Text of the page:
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Illustration of girl writing

Illustration by Eric Zelz

Write On!
Peer mentoring encourages students to be authors

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He waited until the last minute and now the final report was due in his child development class. Despite the hours invested in writing the paper, he was concerned. He wanted no, he needed a good grade.

That's when he knew what he had to do. He picked up the phone to arrange a tutorial in a writing center.

At the designated hour, he was fully prepared to surrender his paper and endure the red slashes of an editor's pen. Instead, he participated in constructive dialogue about the strengths and potential of his work. The student tutor, English major Rosalie Sullivan, asked him to read his report out loud to her. She then talked about to improve both his mechanics and his structure. Stressing the value of writing clearly and concisely, she showed him that his 24-word sentence could convey the same meaning with half the words.

"He was shocked and happy," says Sullivan, relating the tutorial she had just this morning. "He said his paper made more sense and was so much better. He actually had a great paper."

Sullivan is one of up to 20 student tutors working each semester in the University of Maine Writing Center.  Every academic year, up to 600 members of the UMaine community mostly students use the center for one-on-one  feedback not proofreading or editing to become better writers.

"Our philosophy is that students can take each other seriously as writers and tutors, and learn from each other. It's about marshaling peer influence, bringing students into the educational experience in a positive way," says Professor of English Harvey Kail, who, in 1980, established UMaine's Writing Center in the English Department.

Writing Center tutors are trained as writing coaches, helping students look holistically at their pieces the beginning, middle and end. At UMaine, there is a minimalist or hands-off approach through discussion. Tutors help writers tackle paragraphs, "look inside" sentences and examine words. They demystify the writing process, helping authors "develop, organize and express their ideas more clearly." The learning is punctuated by "a series of small ah-ha moments" for the writers.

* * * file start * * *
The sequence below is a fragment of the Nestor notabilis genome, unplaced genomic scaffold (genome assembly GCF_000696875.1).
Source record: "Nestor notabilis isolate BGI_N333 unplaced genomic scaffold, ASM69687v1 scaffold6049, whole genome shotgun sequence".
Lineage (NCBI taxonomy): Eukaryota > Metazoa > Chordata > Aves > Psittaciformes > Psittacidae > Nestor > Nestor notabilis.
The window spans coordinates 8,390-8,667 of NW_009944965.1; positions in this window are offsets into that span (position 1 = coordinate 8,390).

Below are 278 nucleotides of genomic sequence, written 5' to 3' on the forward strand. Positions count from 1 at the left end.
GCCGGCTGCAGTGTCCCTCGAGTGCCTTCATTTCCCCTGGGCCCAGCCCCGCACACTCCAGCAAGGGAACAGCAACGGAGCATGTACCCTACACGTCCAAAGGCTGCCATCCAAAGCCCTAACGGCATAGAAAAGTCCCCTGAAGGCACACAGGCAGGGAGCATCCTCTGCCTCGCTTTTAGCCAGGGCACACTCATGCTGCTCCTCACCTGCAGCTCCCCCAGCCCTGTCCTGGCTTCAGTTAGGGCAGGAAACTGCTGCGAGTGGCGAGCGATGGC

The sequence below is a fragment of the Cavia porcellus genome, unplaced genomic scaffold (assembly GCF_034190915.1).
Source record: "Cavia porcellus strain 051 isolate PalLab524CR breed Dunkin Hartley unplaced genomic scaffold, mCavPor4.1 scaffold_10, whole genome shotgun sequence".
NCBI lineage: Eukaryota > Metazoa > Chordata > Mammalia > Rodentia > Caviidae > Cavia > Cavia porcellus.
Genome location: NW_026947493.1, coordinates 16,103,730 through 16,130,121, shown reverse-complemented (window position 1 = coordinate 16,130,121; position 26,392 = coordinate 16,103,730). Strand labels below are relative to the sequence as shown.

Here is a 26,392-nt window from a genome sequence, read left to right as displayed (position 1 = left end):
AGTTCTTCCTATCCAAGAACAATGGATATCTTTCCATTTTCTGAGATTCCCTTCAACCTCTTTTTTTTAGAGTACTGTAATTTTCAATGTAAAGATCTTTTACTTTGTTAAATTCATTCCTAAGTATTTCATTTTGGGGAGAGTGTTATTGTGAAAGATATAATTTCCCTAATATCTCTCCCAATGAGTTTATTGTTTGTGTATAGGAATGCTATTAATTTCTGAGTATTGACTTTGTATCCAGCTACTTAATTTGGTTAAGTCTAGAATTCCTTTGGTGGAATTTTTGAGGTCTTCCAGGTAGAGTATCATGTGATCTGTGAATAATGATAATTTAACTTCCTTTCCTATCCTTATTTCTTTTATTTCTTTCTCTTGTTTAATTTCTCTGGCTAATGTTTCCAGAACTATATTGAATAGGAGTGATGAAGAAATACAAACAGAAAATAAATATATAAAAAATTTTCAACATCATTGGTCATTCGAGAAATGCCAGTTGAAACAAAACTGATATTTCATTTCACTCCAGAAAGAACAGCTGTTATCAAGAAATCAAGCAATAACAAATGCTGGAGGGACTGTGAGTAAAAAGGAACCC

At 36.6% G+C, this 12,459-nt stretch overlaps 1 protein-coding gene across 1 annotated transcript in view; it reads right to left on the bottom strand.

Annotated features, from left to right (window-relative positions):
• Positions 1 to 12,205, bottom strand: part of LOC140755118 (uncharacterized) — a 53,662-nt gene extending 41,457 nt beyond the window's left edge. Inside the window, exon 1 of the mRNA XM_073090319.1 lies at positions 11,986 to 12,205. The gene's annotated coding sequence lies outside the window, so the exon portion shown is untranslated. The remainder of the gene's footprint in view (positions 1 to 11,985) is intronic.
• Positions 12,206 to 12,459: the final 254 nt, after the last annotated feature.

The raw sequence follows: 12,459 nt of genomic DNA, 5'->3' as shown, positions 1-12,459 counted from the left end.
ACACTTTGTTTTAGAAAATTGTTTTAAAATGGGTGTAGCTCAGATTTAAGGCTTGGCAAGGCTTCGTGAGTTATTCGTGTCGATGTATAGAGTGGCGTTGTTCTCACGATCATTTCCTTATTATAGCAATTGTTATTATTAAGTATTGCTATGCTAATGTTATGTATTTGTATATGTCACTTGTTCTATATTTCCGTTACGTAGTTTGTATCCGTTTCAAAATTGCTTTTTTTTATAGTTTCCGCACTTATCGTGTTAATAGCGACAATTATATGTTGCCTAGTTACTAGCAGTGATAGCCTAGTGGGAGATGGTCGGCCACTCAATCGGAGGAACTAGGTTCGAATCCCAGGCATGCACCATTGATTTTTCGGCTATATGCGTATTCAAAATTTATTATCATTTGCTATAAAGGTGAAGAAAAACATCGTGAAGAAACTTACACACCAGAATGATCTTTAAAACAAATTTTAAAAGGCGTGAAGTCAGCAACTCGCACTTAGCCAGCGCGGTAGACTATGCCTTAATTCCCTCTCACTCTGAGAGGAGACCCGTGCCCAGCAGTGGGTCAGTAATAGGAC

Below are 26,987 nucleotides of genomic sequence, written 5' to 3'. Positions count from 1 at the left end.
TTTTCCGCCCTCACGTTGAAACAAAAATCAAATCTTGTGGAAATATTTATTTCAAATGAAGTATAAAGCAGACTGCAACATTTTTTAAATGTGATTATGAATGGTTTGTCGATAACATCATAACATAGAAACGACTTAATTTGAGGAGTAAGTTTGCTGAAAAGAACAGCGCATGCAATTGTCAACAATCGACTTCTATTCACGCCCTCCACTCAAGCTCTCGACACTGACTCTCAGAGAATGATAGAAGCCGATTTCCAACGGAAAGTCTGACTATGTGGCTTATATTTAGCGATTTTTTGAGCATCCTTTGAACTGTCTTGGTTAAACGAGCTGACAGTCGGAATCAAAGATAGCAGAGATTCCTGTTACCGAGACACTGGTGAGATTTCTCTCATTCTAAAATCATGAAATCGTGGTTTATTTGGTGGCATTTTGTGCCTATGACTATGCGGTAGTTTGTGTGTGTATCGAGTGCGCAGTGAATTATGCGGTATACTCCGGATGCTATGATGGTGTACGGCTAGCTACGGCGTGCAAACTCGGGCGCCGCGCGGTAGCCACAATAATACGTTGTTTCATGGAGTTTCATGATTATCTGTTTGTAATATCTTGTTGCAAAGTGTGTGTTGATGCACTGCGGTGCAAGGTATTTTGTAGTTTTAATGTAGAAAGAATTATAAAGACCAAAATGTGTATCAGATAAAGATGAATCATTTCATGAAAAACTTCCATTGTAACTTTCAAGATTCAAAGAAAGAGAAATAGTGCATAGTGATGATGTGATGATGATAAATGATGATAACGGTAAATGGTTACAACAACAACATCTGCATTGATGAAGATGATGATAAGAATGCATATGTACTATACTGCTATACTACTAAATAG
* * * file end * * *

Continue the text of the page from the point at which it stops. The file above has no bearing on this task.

It all begins with the tutors pointing out the parts of the writing that "sing."

"A tutor's job is really about building relationships. Not unlike an effective classroom teacher, tutors question, guide, and listen with the goal of keeping the writer engaged in the process," says Richard Kent, UMaine assistant professor of education and author of the new book, A Guide to Creating Student-Staffed Writing Centers, Grades 6-12.

"Writing is not a solitary, lonely pursuit; there's collaboration, response and audience," Kent says. "At a writing center, those generative conversations that take place over time don't start with the mechanics of writing, but with the writer, the text and the promise of the text."

UMaine tutors like Rosalie Sullivan and Jason Dodge are mentors to their peers and active learners regarding their own writing.

"You become conscious of your own writing and readers," says Dodge, a double major in English and philosophy. "The goal of the center is to develop autonomous writers. For most, the big thing is clarity. In my own writing, I worked on unity development, style and coherence."

Two years ago, in an attempt to fathom the long-lasting benefits of the writing tutor experience, Kail collaborated with colleagues at the University of Marquette and the University of Wisconsin-Madison to begin surveying alumni. Alumni tutors reported that the listening, analytical and communication skills, as well as confidence and collaboration, they learned in writing centers continue to serve them.